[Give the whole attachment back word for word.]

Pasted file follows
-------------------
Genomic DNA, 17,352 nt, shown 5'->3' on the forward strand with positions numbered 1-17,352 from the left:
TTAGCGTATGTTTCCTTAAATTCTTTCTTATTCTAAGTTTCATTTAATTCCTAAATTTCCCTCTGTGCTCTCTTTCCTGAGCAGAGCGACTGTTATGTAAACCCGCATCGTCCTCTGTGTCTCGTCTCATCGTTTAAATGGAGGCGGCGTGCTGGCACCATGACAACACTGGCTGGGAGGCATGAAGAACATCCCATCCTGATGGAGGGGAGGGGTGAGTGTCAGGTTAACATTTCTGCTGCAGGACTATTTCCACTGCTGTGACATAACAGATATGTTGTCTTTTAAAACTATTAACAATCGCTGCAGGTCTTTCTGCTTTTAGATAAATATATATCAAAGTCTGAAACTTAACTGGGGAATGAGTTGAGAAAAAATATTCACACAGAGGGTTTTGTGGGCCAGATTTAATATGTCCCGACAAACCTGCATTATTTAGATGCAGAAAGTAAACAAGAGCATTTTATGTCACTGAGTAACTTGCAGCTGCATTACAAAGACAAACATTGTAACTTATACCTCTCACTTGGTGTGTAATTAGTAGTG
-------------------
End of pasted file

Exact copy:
Genomic DNA, 17,352 nt, shown 5'->3' on the forward strand with positions numbered 1-17,352 from the left:
TTAGCGTATGTTTCCTTAAATTCTTTCTTATTCTAAGTTTCATTTAATTCCTAAATTTCCCTCTGTGCTCTCTTTCCTGAGCAGAGCGACTGTTATGTAAACCCGCATCGTCCTCTGTGTCTCGTCTCATCGTTTAAATGGAGGCGGCGTGCTGGCACCATGACAACACTGGCTGGGAGGCATGAAGAACATCCCATCCTGATGGAGGGGAGGGGTGAGTGTCAGGTTAACATTTCTGCTGCAGGACTATTTCCACTGCTGTGACATAACAGATATGTTGTCTTTTAAAACTATTAACAATCGCTGCAGGTCTTTCTGCTTTTAGATAAATATATATCAAAGTCTGAAACTTAACTGGGGAATGAGTTGAGAAAAAATATTCACACAGAGGGTTTTGTGGGCCAGATTTAATATGTCCCGACAAACCTGCATTATTTAGATGCAGAAAGTAAACAAGAGCATTTTATGTCACTGAGTAACTTGCAGCTGCATTACAAAGACAAACATTGTAACTTATACCTCTCACTTGGTGTGTAATTAGTAGTG